We also decided to retire 4 formats:

  • Videos - these weren’t meeting a user need and had very little traffic.
  • Programmes - these were so similar to the guide format that we didn’t need both, and we could easily convert all programmes to guides without any impact for users.
  • Campaigns - we’ve built a new campaigns platform so we should move campaigns there.
  • Business support finder - we decided to make this format consistent with other finders which have already been rebuilt on the new publishing platform as they’re so similar. This also means we'll be retiring the business support finder API.

Preparatory work

We simplified the old publishing architecture to make migrating individual formats simpler, quicker and less risky. Sharing this work across multiple product teams was a good example of working collaboratively to achieve a common goal.

We’ve also been able to retire an old application (Panopticon) which was responsible for tagging content to browse pages, topics, organisations and other related content. It was also responsible for unpublishing content and managing URLs. We’ve significantly reduced the complexity of migrating each format by breaking their dependency on Panopticon.

Migrating formats

We started by migrating help pages, because there aren’t many of them and their traffic is fairly low. Since the team hadn’t worked on migration previously the developers used mob programming for the first format. This was a great way for the team to develop their knowledge together.

Since then, we’ve been working in pairs to migrate the remaining formats - we’ve done 7 of the 9 so far. We’re really happy with the progress we’re making and think spending time on discovery and the preparatory work has made the process of migrating a format much quicker and simpler.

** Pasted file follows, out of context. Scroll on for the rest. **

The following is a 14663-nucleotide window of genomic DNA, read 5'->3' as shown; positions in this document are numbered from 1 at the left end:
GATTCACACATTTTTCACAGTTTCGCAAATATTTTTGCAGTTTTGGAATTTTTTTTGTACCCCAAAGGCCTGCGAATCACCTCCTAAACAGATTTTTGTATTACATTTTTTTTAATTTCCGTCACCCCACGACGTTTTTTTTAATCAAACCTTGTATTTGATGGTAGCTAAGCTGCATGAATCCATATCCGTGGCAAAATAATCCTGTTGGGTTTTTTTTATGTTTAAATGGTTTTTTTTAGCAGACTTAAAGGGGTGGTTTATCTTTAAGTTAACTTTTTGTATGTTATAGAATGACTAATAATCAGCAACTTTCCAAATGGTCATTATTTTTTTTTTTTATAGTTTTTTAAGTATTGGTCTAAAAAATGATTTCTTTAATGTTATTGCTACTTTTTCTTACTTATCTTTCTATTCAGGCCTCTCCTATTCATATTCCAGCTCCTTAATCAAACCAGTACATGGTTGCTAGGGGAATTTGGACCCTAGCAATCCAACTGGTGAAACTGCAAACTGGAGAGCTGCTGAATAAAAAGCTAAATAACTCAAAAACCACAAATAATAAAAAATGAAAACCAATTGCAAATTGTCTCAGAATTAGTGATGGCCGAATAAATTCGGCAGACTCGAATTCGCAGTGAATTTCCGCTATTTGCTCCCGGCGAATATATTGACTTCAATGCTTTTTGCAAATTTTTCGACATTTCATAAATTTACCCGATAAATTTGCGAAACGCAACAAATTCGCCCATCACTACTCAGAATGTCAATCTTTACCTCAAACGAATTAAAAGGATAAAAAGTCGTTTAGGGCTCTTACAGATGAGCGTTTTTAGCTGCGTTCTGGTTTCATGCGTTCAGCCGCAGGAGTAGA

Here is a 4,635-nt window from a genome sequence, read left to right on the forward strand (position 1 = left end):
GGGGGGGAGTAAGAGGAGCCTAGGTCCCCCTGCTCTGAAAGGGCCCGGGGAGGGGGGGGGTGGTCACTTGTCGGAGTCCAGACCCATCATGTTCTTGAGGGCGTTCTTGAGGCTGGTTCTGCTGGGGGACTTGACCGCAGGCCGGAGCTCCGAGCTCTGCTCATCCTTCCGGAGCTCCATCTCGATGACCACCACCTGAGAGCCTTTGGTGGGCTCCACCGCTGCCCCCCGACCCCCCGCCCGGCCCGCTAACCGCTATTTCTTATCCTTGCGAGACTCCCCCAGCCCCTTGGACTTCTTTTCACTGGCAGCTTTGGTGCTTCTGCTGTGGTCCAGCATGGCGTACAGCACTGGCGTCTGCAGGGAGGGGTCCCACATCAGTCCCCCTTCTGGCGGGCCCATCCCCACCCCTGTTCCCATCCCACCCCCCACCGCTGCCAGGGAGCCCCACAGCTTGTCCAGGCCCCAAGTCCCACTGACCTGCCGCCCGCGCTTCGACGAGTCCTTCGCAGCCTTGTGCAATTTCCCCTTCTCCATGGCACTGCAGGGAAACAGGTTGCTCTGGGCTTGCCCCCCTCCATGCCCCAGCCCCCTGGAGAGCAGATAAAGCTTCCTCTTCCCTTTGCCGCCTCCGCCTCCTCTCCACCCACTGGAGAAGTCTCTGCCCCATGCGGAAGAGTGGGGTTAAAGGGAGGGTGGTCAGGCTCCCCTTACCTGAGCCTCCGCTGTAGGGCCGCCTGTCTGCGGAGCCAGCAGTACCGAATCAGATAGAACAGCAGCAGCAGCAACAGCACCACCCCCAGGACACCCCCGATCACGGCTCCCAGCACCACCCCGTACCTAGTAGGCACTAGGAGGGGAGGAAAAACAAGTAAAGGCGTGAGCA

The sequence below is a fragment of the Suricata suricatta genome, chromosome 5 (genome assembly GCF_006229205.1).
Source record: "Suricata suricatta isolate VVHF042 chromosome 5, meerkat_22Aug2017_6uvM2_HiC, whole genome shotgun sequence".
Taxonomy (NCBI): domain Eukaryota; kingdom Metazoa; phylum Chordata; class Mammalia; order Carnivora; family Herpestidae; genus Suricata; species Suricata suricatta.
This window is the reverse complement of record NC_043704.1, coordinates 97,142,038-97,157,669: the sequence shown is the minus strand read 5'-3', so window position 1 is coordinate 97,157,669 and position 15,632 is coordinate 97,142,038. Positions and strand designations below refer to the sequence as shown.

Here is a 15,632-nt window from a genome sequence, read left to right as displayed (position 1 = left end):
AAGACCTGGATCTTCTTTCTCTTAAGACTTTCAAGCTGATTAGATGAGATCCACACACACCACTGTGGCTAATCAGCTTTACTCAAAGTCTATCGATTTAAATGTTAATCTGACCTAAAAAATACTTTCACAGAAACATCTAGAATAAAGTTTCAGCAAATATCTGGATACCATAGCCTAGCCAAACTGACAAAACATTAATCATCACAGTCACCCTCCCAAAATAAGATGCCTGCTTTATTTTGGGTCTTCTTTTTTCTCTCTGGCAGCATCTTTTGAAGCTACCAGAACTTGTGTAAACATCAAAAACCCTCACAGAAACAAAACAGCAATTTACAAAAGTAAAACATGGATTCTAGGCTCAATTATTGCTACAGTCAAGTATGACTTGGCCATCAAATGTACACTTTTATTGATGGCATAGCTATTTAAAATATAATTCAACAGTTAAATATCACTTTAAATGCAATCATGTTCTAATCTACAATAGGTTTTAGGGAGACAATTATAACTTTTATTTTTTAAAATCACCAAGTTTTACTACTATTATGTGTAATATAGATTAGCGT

Retiring formats

We’re also making good progress to start retiring the video, programme, campaign and business support formats from Mainstream Publisher.

Getting over the line

When we’ve migrated all mainstream formats to the new publishing platform, we’ll have significantly reduced technical debt in our platform and simplified our architecture. We’re confident we’re on track to finish by the end of March so that we’re in a good place to start on the 2017 to 2018 roadmap in April.

Mark Mcleod is a product manager on GOV.UK. You can follow him on Twitter.

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  1. Comment by Cait posted on

    What does 'reduces technical debt' mean?

    • Replies to Cait>

      Comment by Mark Mcleod posted on

      Hi Cait,

      You can find a good summary of what we mean by 'reducing technical debt' in this context by reading this blog post - Rebuilding GOV.UK’s publishing platform.

      Generally, we mean reducing complexity in our architecture and code so that developers and designers working on GOV.UK can:
      - begin work more quickly and with greater confidence
      - find and fix problems more quickly
      - iterate components and design elements and share what we've learnt across all our applications
      - add new back-end functions or front-end templates faster because they’re built on shared components
      - reduce the risk of code changes causing unintended consequences
      - speed up or start the work we've planned for the 2017-2018 roadmap

      Hope this is helpful.